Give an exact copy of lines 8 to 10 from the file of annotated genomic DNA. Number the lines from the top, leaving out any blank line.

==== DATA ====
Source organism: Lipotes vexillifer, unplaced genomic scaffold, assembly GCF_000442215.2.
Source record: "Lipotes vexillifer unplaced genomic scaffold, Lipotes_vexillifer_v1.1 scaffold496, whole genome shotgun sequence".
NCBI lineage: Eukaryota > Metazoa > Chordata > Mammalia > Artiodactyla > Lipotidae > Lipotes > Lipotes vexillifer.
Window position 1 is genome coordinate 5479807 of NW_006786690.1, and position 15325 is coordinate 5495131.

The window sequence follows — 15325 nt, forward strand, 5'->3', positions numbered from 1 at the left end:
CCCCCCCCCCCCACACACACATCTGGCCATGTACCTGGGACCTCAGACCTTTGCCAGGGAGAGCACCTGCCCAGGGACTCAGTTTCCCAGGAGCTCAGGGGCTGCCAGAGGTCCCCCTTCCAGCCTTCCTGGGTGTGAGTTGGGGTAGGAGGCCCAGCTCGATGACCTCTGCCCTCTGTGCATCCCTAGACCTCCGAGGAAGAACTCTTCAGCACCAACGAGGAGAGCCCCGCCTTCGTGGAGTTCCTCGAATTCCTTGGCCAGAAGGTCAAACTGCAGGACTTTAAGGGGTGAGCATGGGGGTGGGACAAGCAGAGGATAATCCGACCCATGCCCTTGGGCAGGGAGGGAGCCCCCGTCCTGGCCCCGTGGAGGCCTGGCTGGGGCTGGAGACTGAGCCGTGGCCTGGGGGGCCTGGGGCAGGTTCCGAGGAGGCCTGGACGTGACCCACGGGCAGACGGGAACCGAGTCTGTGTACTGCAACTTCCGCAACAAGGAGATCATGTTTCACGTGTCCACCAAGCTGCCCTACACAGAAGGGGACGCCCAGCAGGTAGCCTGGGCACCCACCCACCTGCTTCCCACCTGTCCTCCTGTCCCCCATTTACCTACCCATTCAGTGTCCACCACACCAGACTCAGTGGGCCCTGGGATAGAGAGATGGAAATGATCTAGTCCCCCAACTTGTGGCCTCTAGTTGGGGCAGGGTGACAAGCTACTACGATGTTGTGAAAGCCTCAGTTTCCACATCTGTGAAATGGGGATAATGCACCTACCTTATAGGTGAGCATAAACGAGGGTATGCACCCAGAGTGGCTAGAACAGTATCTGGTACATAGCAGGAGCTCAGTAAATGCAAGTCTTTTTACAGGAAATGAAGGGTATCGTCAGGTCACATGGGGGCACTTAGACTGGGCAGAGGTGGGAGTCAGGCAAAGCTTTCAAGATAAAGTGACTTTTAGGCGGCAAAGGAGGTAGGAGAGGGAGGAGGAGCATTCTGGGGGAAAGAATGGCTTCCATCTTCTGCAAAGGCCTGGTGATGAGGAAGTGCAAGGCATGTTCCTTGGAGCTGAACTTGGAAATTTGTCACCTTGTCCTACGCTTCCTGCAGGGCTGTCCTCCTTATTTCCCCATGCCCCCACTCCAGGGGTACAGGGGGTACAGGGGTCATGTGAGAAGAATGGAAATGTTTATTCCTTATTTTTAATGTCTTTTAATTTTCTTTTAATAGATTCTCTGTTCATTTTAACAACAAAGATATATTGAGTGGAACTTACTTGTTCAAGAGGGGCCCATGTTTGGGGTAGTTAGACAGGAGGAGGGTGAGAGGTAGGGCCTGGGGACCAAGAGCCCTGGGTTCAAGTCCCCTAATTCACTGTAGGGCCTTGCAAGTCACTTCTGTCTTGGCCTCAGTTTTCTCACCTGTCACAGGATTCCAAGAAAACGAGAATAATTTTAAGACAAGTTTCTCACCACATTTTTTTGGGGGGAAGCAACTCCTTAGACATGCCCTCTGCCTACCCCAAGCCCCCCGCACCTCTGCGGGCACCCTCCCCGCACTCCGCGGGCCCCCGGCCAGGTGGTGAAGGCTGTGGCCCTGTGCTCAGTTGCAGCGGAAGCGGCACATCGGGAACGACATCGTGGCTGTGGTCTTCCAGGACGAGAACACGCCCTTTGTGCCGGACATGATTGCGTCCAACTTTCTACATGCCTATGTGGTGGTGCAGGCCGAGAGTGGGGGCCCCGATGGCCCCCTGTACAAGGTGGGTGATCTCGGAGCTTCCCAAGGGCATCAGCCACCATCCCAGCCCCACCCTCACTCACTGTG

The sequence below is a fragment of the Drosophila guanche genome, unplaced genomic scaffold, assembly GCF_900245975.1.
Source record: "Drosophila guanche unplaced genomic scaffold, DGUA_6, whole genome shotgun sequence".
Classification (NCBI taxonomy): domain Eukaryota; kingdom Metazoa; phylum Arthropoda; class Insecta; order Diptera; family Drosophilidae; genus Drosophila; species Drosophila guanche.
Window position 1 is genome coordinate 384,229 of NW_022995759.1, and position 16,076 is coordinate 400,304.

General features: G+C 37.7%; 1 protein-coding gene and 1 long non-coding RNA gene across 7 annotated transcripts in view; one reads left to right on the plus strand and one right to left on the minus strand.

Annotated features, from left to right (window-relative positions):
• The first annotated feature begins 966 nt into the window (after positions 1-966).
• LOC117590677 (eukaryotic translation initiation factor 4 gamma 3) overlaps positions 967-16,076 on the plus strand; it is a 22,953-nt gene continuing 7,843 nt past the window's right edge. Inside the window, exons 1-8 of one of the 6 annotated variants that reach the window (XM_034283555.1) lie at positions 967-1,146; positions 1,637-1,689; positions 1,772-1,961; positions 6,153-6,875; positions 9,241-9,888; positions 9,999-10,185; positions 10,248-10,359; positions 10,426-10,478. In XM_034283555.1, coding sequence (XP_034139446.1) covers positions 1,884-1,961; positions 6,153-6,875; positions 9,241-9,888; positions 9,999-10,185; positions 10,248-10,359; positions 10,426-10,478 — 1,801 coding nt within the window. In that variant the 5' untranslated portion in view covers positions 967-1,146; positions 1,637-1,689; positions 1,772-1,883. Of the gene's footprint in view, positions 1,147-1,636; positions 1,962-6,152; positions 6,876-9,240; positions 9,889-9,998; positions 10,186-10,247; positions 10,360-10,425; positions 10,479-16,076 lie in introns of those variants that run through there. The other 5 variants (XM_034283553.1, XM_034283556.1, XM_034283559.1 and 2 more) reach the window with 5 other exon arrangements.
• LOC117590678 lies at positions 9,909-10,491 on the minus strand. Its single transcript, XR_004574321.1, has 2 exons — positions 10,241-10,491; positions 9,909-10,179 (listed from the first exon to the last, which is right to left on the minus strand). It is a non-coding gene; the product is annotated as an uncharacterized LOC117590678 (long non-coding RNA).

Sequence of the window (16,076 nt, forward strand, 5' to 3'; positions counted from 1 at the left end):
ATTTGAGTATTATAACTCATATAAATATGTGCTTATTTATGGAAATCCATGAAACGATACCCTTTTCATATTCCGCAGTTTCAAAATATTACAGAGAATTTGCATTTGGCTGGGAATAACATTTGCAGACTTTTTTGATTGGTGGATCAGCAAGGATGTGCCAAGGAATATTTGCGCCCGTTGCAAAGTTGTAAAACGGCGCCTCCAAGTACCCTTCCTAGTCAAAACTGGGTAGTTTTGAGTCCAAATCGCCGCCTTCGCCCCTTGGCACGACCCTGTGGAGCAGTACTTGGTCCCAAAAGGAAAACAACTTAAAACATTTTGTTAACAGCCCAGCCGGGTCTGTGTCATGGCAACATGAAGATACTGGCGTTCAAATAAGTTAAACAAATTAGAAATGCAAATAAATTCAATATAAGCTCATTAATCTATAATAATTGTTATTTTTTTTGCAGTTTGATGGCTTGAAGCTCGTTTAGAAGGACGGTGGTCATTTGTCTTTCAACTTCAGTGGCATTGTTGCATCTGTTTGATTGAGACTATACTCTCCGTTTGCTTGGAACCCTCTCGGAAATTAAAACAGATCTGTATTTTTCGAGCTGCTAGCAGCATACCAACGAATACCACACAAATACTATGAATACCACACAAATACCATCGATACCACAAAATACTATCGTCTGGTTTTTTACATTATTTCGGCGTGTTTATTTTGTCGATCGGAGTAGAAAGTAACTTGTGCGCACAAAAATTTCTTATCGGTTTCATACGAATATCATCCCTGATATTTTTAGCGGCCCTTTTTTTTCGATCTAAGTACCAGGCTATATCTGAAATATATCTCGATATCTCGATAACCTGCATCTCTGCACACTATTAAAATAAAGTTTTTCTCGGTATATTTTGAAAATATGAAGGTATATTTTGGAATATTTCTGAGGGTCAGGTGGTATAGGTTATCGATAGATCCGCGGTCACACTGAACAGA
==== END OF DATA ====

Source record: "Drosophila guanche unplaced genomic scaffold, DGUA_6, whole genome shotgun sequence".
Classification (NCBI taxonomy): domain Eukaryota; kingdom Metazoa; phylum Arthropoda; class Insecta; order Diptera; family Drosophilidae; genus Drosophila; species Drosophila guanche.
Window position 1 is genome coordinate 384,229 of NW_022995759.1, and position 16,076 is coordinate 400,304.